Section 8(3) - Reference of dispute to arbitrator during pendency of civil suit

2000(3) RAJ 511 (P&H)
Punjab State Cooperative Supply and Marketing Federation Ltd Vs. Shiv Rice and General Mills

The question that arose before the court was about the permissibility of reference of disputes to an arbitrator during the pendency of a suit in the Civil Court.

It was held that the courts cannot restrain the arbitrator from proceeding in arbitration or restrain the defendants from proceeding with arbitration before the arbitrator.

The plea regarding jurisdiction of the arbitrator could be raised before the arbitrator and if the arbitrator did not agree to the plea and an award was passed against the plaintiff, then the plaintiff was competent to challenge the same u/s 34 of the 1996 Act and the Court was competent to set aside the award if it dealt with a dispute not contemplated by or not falling within the terms of the arbitration clause.

Section 8(3) contemplates a situation where the matter may be pending before the Court and still the arbitration may be commenced or continued and an arbitral award made. The aggrieved party may challenge the award u/s 34 of the 1996 Act.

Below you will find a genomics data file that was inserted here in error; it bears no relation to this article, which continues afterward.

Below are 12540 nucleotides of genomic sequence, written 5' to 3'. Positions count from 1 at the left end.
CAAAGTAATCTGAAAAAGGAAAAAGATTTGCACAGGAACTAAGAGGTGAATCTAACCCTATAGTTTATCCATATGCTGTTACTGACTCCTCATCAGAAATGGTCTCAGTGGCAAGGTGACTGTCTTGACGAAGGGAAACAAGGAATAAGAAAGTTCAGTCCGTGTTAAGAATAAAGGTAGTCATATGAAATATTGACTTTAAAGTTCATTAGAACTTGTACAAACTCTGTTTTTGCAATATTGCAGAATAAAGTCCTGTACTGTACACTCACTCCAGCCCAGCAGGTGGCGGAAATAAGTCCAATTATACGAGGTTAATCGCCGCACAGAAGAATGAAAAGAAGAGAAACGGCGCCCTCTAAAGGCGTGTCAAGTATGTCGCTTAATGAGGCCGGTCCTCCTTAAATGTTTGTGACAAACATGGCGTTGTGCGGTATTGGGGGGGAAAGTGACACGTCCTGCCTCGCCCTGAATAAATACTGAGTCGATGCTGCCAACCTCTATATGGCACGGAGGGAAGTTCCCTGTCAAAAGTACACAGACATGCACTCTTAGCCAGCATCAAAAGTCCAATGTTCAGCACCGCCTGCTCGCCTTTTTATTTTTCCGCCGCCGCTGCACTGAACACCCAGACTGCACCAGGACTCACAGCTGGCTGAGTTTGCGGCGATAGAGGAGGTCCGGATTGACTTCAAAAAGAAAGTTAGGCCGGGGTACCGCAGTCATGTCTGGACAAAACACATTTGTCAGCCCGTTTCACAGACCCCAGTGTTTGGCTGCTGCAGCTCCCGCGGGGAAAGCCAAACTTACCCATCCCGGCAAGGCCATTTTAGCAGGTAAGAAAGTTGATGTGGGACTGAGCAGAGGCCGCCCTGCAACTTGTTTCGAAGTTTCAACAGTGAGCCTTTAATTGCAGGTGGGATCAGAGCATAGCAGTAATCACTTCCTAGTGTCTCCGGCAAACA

Section 9 & 17 - Life of an Interim Order

2005 (1) RAJ 225 (Raj)
Air Conditioning Corporation Ltd, Calcutta Vs. Rajasthan Agriculture University, Bikaner

According to the facts, a dispute arose between the parties which was referred to arbitration in 1999. While the proceedings were going on, the petitioner filed an application u/s 17 for interim measures which was allowed by the arbitrator in 2002. The Respondent appealed before the District Judge Bikaner u/s 37 and the order was set aside. Aggrieved by this decision, the petitioner filed the revision petition which was allowed.

The petitioner, in 2004, had filed another application u/s 151 CPC stating that since the arbitrator had passed the final award in 2003, which was published in 2004, the respondent should be directed to pay according to the terms of the award.

It was held that there is no dispute that if any final order is passed in the proceedings before any forum, the life of the interim order comes to an end with the passing of the final order in that proceeding. In the present case, the arbitrator had passed an interim award in 2002, which was set aside by the District Judge. However, with the passing of the award in 2003, the life of the interim order dt. 2002 passed away and therefore, this revision petition has become infructuous.